Analog Film Review: Lomography F2/400 Film

Every now and again Lomography comes out with some weird, limited edition film: and the most recent was Lomography f2/400 in 35mm. The film, which allegedly was aged over a number of years in oak wine casks, was a negative film. Surely it’s expired, but as every experienced film photographer will tell you, freezing the film greatly negates the effects of expiration. That’s more or less how Lomography stored it–at least according to reports and their semi-cryptic press release. My favorite film from the company was Sunset Stripe, though f2/400 was perhaps the easiest to use.

I keep saying “was” because the film is now gone.

Tech Specs

Considering that this film is now discontinued, I’ll just state that the film was a 35mm daylight emulsion. Rumor has it that it was a specially cared for Ferrania film of some sort.

Ease of Use

When the film first came to me, I was told that, due to its expiration, I needed to give it a whole lot of light. In fact, I was told to maybe expose it at ISO 100 to start. But then I heard about the great results that someone got when shooting it at ISO 800. And so when asking to have the film developed at those ISOs I shot the film in a way to give it a bit more light. Essentially, I kept the rules of Sunny 16 in mind as I used my Leica CL and 40mm f2 for every shot.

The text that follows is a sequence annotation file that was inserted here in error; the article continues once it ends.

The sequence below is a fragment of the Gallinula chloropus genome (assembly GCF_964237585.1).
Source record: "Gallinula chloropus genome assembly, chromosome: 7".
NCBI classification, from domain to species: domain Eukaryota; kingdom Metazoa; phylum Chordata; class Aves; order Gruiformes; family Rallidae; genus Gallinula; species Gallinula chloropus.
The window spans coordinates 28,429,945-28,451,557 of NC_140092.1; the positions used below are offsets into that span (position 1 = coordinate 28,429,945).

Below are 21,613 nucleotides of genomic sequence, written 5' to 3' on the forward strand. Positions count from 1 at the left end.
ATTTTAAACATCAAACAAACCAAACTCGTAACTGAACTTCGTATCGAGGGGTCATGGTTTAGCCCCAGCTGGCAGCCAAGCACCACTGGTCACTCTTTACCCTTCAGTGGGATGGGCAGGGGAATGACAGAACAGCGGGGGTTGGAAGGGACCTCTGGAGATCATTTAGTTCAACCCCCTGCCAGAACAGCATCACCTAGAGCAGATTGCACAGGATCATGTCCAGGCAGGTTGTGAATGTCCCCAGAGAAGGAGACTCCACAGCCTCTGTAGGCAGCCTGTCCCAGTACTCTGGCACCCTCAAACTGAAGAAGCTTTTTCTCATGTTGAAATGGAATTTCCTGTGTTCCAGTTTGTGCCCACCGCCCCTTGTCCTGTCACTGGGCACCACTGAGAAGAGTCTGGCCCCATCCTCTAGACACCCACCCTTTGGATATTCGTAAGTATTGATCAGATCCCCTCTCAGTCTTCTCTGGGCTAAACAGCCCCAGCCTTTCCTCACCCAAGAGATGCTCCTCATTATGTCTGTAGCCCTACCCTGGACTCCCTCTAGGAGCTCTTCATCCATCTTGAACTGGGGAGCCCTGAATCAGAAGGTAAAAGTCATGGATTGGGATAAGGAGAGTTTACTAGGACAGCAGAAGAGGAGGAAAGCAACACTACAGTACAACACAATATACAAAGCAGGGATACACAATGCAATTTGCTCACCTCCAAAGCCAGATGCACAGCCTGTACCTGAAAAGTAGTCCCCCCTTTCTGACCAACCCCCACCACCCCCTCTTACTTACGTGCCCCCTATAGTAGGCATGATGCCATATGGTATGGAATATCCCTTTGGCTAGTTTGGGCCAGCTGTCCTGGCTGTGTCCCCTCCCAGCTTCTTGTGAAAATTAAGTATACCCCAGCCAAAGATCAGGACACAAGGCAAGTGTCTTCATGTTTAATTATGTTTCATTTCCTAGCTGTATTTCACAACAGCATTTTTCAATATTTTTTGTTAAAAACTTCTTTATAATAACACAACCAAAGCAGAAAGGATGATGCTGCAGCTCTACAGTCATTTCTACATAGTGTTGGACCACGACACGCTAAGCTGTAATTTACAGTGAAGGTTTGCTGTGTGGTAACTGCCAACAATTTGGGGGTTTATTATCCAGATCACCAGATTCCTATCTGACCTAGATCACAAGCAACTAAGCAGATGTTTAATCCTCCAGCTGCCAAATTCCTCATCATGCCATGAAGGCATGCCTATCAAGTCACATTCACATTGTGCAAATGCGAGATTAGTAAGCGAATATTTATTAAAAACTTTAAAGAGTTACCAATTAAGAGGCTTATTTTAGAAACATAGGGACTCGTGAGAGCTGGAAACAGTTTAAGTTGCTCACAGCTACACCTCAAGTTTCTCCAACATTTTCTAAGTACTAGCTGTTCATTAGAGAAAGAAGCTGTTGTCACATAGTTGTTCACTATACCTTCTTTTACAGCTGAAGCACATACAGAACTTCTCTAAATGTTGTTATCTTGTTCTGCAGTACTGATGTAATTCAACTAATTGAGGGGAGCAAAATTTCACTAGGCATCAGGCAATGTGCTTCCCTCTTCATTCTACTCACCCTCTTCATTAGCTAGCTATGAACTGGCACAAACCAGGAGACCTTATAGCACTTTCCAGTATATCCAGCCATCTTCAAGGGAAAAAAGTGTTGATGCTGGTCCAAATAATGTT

Essentially, it held up. In lower lit situations, the film surely wanted more light than 1/3rd of a stop. But the images still worked out well in my opinion.

Image Quality

Lomography f2/400 film was honestly a really incredible film; and a part of me is pretty sad it’s gone. It looked really nice and delivered a very nice color tonal range that otherwise wasn’t really available. Despite it being fairly muted, it retained its own look–remaining in some way or another more sterile than Portra or Fuji 400H yet still had its own unique look to it.

However, I have to be honest here, it delivered a look that could possibly be easily replicated in digital though albeit with trouble.

Here are some more images: and let’s say farewell to a very short lived but fun film.



Chris Gampat

Chris Gampat is the Editor in Chief, Founder, and Publisher of the Phoblographer. He also likes pizza.